Also known as Echinoderms, Red-lined Sea Cucumber, Red-striped Sea Cucumber and Peppermint Sea Cucumber.
Found on medium to deep reef slopes often near open water.
They feed on plankton.
Length - 50cm
Depth - 5-40m
Widespread West Pacific
Distinctive appearance with large pointed teats in groups of two or three all over the body surface and numerous large tube feet on the flat underside.
Some sea cucumbers crawl around on the bottom slowly filtering sand through their tentacles to gather food, while others spread their tentacles above them to capture plankton. A number of sea cucumbers feed nocturnally while others feed by day.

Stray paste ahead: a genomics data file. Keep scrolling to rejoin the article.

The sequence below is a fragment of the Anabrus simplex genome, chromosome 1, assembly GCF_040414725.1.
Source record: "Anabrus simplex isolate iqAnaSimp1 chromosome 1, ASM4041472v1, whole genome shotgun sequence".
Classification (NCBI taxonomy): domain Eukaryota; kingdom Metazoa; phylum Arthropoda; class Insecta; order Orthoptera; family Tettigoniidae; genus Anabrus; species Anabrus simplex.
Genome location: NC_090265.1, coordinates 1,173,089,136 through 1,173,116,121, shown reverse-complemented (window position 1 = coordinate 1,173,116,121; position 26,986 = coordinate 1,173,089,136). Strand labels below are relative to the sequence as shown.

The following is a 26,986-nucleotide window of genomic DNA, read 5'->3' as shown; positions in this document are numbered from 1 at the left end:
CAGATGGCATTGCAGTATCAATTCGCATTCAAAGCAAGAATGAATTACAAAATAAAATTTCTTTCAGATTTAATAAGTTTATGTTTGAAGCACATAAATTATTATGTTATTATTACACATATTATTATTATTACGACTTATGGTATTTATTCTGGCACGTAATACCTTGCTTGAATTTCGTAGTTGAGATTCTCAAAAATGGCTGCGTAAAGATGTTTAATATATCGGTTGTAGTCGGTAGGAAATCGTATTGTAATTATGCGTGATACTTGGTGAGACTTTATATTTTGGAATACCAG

There are sea cucumbers that hardly move while others are more active often perching on tall sponges to feed.
Sea cucumbers often attract hitch-hikers like shrimps and crabs that crawl over their skin, also pearlfish that enter via their anus.
As a means of defence sea cucumbers can expel their intestines or respiratory organs in the form of sticky threads, but these can quickly regenerate.
Juveniles often mimic sea slugs.
Some types of sea cucumbers are edible and considered a delicacy in the Far East countries.